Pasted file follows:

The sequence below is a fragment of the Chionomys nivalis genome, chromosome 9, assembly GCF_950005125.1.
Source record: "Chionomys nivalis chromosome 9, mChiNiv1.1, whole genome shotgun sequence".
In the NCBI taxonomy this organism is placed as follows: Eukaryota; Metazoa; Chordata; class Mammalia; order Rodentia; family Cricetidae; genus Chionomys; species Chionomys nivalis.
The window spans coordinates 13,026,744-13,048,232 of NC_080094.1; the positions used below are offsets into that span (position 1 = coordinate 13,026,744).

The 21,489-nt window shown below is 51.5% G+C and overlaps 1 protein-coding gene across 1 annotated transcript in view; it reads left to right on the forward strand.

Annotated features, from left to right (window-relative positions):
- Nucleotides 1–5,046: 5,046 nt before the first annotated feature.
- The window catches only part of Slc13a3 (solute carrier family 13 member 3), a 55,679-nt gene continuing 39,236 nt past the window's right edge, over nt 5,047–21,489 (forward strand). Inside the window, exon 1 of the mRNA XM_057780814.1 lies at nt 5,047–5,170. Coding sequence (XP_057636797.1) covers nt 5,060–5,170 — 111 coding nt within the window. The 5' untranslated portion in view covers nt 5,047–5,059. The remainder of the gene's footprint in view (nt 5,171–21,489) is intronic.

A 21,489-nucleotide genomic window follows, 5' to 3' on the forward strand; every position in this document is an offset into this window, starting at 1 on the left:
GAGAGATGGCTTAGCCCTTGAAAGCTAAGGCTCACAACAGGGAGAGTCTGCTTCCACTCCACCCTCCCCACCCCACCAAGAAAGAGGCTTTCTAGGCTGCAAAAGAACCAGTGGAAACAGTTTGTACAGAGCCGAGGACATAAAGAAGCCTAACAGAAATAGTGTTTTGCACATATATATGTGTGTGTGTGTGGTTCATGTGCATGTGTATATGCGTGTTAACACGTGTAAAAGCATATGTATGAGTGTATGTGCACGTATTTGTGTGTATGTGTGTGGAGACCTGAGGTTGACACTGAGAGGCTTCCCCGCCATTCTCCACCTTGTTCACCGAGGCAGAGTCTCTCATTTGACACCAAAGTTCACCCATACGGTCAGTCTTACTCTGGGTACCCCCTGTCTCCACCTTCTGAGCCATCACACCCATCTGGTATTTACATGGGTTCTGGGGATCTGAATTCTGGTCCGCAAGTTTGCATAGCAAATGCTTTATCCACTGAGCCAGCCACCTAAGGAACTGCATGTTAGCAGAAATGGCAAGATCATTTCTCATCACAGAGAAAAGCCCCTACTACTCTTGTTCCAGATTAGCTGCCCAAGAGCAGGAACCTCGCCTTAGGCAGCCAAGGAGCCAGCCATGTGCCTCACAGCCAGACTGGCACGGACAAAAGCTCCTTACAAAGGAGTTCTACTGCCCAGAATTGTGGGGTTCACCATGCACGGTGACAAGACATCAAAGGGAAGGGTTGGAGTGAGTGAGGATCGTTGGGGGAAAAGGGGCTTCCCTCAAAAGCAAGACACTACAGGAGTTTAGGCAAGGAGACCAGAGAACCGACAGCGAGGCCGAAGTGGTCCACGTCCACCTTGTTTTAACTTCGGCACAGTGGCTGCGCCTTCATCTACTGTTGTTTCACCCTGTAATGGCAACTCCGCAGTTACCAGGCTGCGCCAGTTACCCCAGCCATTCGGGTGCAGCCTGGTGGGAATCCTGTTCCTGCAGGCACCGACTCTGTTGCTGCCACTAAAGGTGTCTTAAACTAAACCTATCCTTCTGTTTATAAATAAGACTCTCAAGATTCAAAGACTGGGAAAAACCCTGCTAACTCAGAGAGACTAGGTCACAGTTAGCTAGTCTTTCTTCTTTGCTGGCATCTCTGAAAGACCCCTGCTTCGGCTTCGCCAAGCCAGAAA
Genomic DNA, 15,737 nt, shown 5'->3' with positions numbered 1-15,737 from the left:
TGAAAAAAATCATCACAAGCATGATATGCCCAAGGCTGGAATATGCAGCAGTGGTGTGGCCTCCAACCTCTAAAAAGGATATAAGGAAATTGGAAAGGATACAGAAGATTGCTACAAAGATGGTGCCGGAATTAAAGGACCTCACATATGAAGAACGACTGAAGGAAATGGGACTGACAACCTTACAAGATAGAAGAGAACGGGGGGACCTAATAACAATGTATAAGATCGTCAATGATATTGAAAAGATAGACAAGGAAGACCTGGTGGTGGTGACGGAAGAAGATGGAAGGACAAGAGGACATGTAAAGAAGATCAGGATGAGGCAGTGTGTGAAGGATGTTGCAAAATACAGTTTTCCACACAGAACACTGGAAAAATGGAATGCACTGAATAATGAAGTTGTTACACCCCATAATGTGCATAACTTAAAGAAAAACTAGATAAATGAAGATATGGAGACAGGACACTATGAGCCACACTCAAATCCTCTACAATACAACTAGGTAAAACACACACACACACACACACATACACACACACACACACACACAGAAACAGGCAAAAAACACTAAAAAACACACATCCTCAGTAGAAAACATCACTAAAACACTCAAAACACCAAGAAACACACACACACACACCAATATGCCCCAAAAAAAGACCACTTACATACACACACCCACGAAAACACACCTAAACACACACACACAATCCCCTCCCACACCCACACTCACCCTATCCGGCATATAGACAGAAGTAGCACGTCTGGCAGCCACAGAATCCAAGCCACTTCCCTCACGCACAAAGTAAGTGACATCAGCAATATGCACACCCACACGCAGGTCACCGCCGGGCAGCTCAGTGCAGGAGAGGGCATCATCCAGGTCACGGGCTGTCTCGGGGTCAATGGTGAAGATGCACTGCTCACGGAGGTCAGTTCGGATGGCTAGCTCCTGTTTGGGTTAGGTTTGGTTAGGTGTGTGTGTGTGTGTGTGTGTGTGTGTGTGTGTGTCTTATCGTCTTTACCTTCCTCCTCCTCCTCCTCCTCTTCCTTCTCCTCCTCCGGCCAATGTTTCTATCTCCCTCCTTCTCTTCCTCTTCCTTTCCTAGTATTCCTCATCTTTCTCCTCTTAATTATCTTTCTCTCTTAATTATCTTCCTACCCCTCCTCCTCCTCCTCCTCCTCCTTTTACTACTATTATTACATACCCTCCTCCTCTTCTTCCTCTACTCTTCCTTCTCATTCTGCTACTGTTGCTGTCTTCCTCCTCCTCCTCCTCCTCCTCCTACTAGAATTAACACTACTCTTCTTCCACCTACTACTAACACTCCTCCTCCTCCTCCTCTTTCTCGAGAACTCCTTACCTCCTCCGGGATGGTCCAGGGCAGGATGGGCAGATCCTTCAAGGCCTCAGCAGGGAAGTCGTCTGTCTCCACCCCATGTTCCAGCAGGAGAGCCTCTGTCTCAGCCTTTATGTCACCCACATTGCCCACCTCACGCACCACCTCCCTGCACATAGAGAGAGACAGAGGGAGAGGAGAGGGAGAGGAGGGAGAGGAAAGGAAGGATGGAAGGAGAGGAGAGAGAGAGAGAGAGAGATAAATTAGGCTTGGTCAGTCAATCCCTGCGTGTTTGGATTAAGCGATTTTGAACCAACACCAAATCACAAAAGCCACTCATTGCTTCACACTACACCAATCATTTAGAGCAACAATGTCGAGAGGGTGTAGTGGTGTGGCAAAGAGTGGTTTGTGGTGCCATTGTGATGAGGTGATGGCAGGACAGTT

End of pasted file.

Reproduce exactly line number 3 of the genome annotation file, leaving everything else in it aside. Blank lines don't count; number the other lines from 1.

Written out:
In the NCBI taxonomy this organism is placed as follows: Eukaryota; Metazoa; Chordata; class Mammalia; order Rodentia; family Cricetidae; genus Chionomys; species Chionomys nivalis.